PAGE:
Do you want Apple to start charging for all those free services when it loses its 30% exclusive fee? Here are a few examples:

    • Do you want Apple to add a $1 processing fee for every "free" app that's available on the App Store?
    • Do you want Apple to charge developers for its free tools such as Swift and xCode?
    • Do you want Apple to charge each developer for each free API that is used by any app that they develop?
    • Do you want Apple to charge end users each time their app accesses one of the currently free iCloud servers?
    • Do you want Apple to charge developers a processing each time there is an update to their app?

    All these free services, and dozens more, are funded through that 30% cut. If you want to reduce that 30% cut to 3%, then tell me where Apple will raise the prices to cover the $60 billion per year loss. Frankly, I don't mind if Apple choses to eliminate the 30% fee and start charging everywhere else.
    It is a payment processing fee for digital content.  As I've said, I'm fine with the higher commission for apps and anything else that relies on the platform like games.  And stop pretending like the App Store is being run at or close to break even making extracting 30% from both apps and digital content is somehow required for the platform to survive.  We don't know the exact number but best estimates are close to a 70% margin for the App Store so any argument that 30% is required for the App Store to thrive is nonsensical.  

    The difference between how to treat digital content and apps should be self-evident but if you don't see the difference take an example of digital content and think through what Apple says it provides for the 30% and tell me how it applies.  They don't provide discovery - individual eBook titles aren't advertised, searchable SKUs in the App Store.  Apple doesn't provide storage - unlike apps the developer handles that.  Apple doesn't provide distribution - unlike apps the developer handles that.  They don't provide the developer tools to create the digital content file.  So tell me, for an eBook, other than payment processing what specifically does that 30% cover?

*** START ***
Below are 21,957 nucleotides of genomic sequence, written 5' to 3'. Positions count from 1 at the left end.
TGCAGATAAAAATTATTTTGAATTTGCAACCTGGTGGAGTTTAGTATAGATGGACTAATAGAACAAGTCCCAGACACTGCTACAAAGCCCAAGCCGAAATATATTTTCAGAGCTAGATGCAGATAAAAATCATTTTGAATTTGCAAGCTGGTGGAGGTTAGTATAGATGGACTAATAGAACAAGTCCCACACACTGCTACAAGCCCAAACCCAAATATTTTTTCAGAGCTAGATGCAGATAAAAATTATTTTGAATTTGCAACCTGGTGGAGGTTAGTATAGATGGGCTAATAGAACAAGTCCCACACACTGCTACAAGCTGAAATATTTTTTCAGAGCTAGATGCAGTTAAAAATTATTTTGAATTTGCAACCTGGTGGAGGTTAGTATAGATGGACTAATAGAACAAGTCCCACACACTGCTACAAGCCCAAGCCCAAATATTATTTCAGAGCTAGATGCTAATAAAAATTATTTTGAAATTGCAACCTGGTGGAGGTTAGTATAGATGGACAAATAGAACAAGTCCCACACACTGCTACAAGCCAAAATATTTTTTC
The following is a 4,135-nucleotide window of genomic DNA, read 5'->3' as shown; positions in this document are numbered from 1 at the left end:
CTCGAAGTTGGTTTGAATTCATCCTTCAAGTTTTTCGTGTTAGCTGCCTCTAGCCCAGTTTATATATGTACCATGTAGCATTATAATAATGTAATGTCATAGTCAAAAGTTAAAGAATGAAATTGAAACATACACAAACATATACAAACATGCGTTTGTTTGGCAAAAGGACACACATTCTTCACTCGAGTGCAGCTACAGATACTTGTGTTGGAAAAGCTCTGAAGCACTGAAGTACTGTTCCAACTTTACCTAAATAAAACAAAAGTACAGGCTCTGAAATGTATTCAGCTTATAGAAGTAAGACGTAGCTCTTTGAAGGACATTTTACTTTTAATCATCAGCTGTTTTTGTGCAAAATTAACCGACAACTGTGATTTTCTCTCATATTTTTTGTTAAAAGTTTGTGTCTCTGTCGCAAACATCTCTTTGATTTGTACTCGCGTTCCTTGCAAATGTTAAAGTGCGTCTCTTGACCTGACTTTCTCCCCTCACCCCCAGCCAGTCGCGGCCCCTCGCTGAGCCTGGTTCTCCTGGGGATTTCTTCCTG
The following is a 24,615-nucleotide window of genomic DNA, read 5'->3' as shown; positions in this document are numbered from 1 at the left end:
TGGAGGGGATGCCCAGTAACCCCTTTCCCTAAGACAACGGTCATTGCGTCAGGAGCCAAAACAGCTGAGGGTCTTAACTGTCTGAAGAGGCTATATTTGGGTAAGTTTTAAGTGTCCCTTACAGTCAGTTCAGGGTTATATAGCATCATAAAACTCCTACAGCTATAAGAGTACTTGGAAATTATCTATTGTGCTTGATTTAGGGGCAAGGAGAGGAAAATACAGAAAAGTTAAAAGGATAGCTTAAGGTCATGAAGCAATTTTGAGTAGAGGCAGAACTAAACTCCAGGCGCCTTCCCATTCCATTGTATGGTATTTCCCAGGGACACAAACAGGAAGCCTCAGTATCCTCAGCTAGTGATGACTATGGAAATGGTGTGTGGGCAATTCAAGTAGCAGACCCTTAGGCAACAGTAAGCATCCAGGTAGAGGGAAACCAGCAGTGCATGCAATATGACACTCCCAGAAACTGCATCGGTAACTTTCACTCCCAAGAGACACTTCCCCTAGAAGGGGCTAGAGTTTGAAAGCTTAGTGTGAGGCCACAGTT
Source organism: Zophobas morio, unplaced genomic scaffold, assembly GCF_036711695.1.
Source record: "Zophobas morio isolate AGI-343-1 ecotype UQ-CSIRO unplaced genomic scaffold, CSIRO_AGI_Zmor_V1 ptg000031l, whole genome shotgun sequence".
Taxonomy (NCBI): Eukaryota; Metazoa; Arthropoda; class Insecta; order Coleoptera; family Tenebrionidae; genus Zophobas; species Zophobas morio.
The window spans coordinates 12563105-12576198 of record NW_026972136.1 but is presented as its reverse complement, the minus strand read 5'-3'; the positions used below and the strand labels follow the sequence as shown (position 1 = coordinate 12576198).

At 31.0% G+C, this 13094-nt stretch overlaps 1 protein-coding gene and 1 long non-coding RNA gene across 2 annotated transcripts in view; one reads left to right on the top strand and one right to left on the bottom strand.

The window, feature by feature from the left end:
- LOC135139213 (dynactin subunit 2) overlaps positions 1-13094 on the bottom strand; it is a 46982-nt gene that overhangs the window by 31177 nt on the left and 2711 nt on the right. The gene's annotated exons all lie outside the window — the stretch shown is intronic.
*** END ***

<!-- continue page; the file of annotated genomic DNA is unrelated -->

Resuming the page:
To address your questions - no, I don't think a processing fee is needed for free apps.  But a question the judge had is a good one.  Using the eBook example again - why is the provider of the eBook subsidizing billion dollar corporations like Facebook?  

    Apple does charge developers.  $99 a year.

    As for APIs and iCloud - no I don't think developers should pay for that - there is no need for Apple to double dip.  Those kinds of services are more than covered by the 30-40% margins on iOS hardware devices no different than how they are on Macs which do just fine with alternatives to using the App Store and paying 30%.

    If the end result was Apple lost the 30% on digital content and consumers getting a much better result led to their margins on the App Store going from 70% to say 40-50% why would you consider that a bad outcome?
  • Florida governor signs bill to curb 'big tech censorship' of politics

    Kind of sad when governmental officials who have made it to positions as high as governor have so little (none?) knowledge of something as core to this country as the First Amendment.